IN NORTHERN Australia, the reputation of chopper pilots involved in the mustering game ranges from reckless adventurers to strict safety-conscious pilots. The best are incredibly skilled stockmen even at 500 feet.
On the ground their presence has made a significant difference to the pastoral industry in terms of workload and mustering efficiency.
This week the Bush Tele runs a compelling extract from Australian author Evan McHugh's book, The Stockmen: The Making of An Australian Legend, looking at the art of aerial mustering.
"It was in the 1960s, when the use of light aircraft became more common for travelling the vast distances between outback stations, that a pilot (possibly Windorah's Sandy Kidd) discovered that stock would move if an aircraft passed near them.
It wasn't long before fixed-wing aircraft and helicopters were being used to muster cattle and sheep in tandem with stockmen on motorbikes and horses on the ground.
Mustering pilots tend to be a young breed.
The work is difficult and dangerous. The lifestyle on remote stations is challenging.
However, outback aviation has the advantage of giving aspiring pilots the opportunity to get paid while adding to the flying hours needed to progress in their careers.
But while a passion for flying is a pre-requisite, an ability to understand stock is also a necessity.
Most mustering pilots are stockmen first and pilots second.
On 16,000sq km Lake Nash Station, on the southern Barkly, chopper pilot Erin Gibson took me for a fly to muster Blenheim Paddock.
Erin's Robinson R22 was parked literally at the back of his house.
We couldn't take off until there was enough light, but it still meant fuelling up and doing pre-flight checks while it was dark.
The sun was still below the eastern horizon when we got airborne.
When we got out to Blenheim, the ground crews were already in action and Erin got straight to work.
We flew down the southern fence, flushing cattle out of a small belt of gidgee and heading them towards two horsemen who were gathering a mob around a waterhole, ready to walk them to the yards on the north side of the paddock.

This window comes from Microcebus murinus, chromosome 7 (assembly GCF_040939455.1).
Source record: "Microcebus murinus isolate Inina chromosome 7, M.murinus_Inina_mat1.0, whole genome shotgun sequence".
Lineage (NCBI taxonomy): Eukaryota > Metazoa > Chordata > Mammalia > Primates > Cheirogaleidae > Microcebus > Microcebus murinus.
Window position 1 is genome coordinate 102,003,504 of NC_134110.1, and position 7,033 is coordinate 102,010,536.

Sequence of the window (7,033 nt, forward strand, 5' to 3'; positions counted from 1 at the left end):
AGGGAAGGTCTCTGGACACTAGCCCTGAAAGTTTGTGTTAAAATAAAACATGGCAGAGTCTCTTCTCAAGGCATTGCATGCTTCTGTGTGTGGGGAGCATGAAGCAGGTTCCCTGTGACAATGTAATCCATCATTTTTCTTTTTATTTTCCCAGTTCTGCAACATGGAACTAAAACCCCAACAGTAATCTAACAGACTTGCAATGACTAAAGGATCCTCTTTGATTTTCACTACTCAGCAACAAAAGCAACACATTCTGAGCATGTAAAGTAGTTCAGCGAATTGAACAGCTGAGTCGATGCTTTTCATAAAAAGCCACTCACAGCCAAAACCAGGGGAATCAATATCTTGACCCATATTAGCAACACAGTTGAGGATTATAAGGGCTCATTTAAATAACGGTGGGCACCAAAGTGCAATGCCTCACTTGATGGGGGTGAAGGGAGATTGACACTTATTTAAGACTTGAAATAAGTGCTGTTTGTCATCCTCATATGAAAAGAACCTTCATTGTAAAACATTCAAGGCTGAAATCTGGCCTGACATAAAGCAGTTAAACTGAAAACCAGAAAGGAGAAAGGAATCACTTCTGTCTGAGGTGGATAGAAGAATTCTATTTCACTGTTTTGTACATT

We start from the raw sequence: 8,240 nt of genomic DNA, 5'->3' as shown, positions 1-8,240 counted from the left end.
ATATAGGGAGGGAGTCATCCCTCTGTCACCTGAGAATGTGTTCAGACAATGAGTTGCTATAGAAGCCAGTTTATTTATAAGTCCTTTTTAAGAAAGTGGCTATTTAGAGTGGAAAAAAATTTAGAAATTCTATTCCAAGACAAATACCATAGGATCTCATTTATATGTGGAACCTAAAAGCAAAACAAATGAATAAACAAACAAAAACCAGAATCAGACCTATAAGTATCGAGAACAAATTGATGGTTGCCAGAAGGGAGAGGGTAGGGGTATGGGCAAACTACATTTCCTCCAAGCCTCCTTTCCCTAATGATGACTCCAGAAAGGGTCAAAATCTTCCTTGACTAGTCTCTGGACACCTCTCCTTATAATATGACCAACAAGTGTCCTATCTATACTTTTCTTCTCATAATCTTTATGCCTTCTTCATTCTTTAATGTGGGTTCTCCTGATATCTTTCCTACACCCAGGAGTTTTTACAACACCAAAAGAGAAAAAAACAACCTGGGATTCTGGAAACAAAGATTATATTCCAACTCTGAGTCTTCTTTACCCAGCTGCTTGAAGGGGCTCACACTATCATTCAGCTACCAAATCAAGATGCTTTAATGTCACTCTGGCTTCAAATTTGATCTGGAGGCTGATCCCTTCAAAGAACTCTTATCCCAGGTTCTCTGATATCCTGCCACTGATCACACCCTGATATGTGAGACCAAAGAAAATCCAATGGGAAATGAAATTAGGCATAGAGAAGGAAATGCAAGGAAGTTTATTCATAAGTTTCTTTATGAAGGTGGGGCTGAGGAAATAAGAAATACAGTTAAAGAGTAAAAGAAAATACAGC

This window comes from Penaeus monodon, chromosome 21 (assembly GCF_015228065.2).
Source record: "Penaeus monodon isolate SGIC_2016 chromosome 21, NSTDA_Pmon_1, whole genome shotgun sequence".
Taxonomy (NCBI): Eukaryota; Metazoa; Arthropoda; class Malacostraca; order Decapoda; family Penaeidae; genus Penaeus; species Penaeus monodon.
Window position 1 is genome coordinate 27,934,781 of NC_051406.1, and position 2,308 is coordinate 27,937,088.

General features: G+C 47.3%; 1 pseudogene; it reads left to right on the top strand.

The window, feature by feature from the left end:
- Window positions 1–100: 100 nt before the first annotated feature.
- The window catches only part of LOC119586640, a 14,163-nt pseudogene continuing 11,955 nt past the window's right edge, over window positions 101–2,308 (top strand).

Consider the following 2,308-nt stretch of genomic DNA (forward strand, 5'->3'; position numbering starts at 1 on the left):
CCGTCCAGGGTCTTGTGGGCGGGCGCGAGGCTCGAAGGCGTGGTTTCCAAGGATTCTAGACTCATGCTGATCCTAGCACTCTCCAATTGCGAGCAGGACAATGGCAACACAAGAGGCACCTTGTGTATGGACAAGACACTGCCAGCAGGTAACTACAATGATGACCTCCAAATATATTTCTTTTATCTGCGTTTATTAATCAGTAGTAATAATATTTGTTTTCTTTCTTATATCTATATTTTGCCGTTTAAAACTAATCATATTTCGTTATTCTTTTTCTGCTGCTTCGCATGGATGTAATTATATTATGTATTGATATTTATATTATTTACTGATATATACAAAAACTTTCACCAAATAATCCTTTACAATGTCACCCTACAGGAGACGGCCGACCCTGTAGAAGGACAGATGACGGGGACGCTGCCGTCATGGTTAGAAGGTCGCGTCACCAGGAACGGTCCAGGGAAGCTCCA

We then flew down to the western end of Blenheim and made sweeps to push the remaining cattle east.
There was no dramatic swooping and diving, the preferred result being cattle walking in the right direction, calm and steady.
Occasionally a beast refused to co-operate, prompting Erin to call someone on the ground to assist, if they were nearby.
The cattle quickly got the message when a horseman appeared.
Erin was 26, raised in sheep country at Walcha, in northern New South Wales, but like a lot of farm kids he'd dreamed of the big stations.
He went to work as a jackeroo as soon as he left school, then worked as an engineer with Qantas before studying to be a pilot when he got enough money together.
From the chopper we could see the slowly moving threads of animals, hundreds of cows and calves spread across a plain deeply covered in grass, interspersed with man-made waterholes.
It was a profoundly impressive sight, more so considering Lake Nash is one of only nine properties that carry between them three-quarters of a million cattle.
From our lofty perch, it was hard not to look over the great sweep of country below and feel a little like a king in a grass castle."
To read more about these high flying outback stockmen cut out the coupon below and put yourself in the draw to take home a copy of The Stockmen: The Making of An Australian Legend.